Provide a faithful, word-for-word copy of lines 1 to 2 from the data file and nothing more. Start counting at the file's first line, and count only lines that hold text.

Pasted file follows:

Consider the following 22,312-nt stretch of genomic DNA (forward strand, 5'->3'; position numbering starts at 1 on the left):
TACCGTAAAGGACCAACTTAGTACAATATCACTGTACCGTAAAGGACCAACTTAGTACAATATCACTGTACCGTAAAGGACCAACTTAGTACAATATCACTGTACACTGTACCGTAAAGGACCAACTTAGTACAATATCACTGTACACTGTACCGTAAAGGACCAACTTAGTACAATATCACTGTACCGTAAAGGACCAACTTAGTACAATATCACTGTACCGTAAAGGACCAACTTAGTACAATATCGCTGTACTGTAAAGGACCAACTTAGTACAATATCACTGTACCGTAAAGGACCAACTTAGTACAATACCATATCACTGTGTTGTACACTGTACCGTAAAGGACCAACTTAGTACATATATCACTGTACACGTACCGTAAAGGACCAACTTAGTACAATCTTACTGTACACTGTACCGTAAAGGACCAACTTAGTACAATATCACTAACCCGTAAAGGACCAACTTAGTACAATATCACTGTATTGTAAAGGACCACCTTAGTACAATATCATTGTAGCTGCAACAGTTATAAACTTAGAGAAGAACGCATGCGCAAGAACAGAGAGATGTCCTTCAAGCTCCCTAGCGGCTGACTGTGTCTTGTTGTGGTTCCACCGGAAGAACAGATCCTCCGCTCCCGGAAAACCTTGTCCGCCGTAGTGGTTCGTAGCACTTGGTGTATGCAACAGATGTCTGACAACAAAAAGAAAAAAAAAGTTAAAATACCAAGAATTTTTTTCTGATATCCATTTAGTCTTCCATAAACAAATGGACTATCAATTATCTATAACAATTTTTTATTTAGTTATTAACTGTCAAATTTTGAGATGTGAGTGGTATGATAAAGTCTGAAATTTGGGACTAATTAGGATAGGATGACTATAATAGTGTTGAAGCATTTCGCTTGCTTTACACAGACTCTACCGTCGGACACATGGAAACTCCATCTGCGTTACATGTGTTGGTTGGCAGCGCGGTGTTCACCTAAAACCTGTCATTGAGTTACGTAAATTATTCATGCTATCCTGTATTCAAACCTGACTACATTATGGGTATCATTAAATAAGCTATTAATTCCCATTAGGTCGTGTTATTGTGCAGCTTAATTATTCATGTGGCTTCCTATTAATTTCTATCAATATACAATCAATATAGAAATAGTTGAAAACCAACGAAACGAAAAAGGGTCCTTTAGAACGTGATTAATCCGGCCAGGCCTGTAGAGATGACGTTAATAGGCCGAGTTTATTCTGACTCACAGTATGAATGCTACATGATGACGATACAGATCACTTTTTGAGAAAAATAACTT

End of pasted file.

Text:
Consider the following 22,312-nt stretch of genomic DNA (forward strand, 5'->3'; position numbering starts at 1 on the left):
TACCGTAAAGGACCAACTTAGTACAATATCACTGTACCGTAAAGGACCAACTTAGTACAATATCACTGTACCGTAAAGGACCAACTTAGTACAATATCACTGTACACTGTACCGTAAAGGACCAACTTAGTACAATATCACTGTACACTGTACCGTAAAGGACCAACTTAGTACAATATCACTGTACCGTAAAGGACCAACTTAGTACAATATCACTGTACCGTAAAGGACCAACTTAGTACAATATCGCTGTACTGTAAAGGACCAACTTAGTACAATATCACTGTACCGTAAAGGACCAACTTAGTACAATACCATATCACTGTGTTGTACACTGTACCGTAAAGGACCAACTTAGTACATATATCACTGTACACGTACCGTAAAGGACCAACTTAGTACAATCTTACTGTACACTGTACCGTAAAGGACCAACTTAGTACAATATCACTAACCCGTAAAGGACCAACTTAGTACAATATCACTGTATTGTAAAGGACCACCTTAGTACAATATCATTGTAGCTGCAACAGTTATAAACTTAGAGAAGAACGCATGCGCAAGAACAGAGAGATGTCCTTCAAGCTCCCTAGCGGCTGACTGTGTCTTGTTGTGGTTCCACCGGAAGAACAGATCCTCCGCTCCCGGAAAACCTTGTCCGCCGTAGTGGTTCGTAGCACTTGGTGTATGCAACAGATGTCTGACAACAAAAAGAAAAAAAAAGTTAAAATACCAAGAATTTTTTTCTGATATCCATTTAGTCTTCCATAAACAAATGGACTATCAATTATCTATAACAATTTTTTATTTAGTTATTAACTGTCAAATTTTGAGATGTGAGTGGTATGATAAAGTCTGAAATTTGGGACTAATTAGGATAGGATGACTATAATAGTGTTGAAGCATTTCGCTTGCTTTACACAGACTCTACCGTCGGACACATGGAAACTCCATCTGCGTTACATGTGTTGGTTGGCAGCGCGGTGTTCACCTAAAACCTGTCATTGAGTTACGTAAATTATTCATGCTATCCTGTATTCAAACCTGACTACATTATGGGTATCATTAAATAAGCTATTAATTCCCATTAGGTCGTGTTATTGTGCAGCTTAATTATTCATGTGGCTTCCTATTAATTTCTATCAATATACAATCAATATAGAAATAGTTGAAAACCAACGAAACGAAAAAGGGTCCTTTAGAACGTGATTAATCCGGCCAGGCCTGTAGAGATGACGTTAATAGGCCGAGTTTATTCTGACTCACAGTATGAATGCTACATGATGACGATACAGATCACTTTTTGAGAAAAATAACTT